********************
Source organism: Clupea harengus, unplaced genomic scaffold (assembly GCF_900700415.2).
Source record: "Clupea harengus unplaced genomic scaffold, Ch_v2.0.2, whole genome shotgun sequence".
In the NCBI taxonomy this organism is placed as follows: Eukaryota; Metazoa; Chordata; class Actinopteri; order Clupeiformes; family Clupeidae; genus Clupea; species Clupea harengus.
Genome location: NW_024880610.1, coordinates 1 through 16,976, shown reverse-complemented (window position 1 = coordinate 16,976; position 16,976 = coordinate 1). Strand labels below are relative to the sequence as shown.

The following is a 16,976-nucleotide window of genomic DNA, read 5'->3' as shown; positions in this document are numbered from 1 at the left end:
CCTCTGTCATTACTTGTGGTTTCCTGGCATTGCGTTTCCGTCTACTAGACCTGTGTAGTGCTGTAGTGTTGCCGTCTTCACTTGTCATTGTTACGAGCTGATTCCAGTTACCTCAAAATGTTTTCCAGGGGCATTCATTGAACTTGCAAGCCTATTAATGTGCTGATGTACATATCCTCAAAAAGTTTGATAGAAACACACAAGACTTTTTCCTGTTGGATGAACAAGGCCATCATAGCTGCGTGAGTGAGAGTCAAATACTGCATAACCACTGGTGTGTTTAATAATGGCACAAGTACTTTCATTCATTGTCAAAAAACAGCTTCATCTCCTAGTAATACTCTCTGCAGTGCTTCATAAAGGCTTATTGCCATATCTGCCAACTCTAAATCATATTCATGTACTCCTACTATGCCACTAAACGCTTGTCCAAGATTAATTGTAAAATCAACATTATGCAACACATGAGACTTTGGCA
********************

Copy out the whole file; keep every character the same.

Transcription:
Source organism: Clupea harengus, unplaced genomic scaffold (assembly GCF_900700415.2).
Source record: "Clupea harengus unplaced genomic scaffold, Ch_v2.0.2, whole genome shotgun sequence".
In the NCBI taxonomy this organism is placed as follows: Eukaryota; Metazoa; Chordata; class Actinopteri; order Clupeiformes; family Clupeidae; genus Clupea; species Clupea harengus.
Genome location: NW_024880610.1, coordinates 1 through 16,976, shown reverse-complemented (window position 1 = coordinate 16,976; position 16,976 = coordinate 1). Strand labels below are relative to the sequence as shown.

The following is a 16,976-nucleotide window of genomic DNA, read 5'->3' as shown; positions in this document are numbered from 1 at the left end:
CCTCTGTCATTACTTGTGGTTTCCTGGCATTGCGTTTCCGTCTACTAGACCTGTGTAGTGCTGTAGTGTTGCCGTCTTCACTTGTCATTGTTACGAGCTGATTCCAGTTACCTCAAAATGTTTTCCAGGGGCATTCATTGAACTTGCAAGCCTATTAATGTGCTGATGTACATATCCTCAAAAAGTTTGATAGAAACACACAAGACTTTTTCCTGTTGGATGAACAAGGCCATCATAGCTGCGTGAGTGAGAGTCAAATACTGCATAACCACTGGTGTGTTTAATAATGGCACAAGTACTTTCATTCATTGTCAAAAAACAGCTTCATCTCCTAGTAATACTCTCTGCAGTGCTTCATAAAGGCTTATTGCCATATCTGCCAACTCTAAATCATATTCATGTACTCCTACTATGCCACTAAACGCTTGTCCAAGATTAATTGTAAAATCAACATTATGCAACACATGAGACTTTGGCA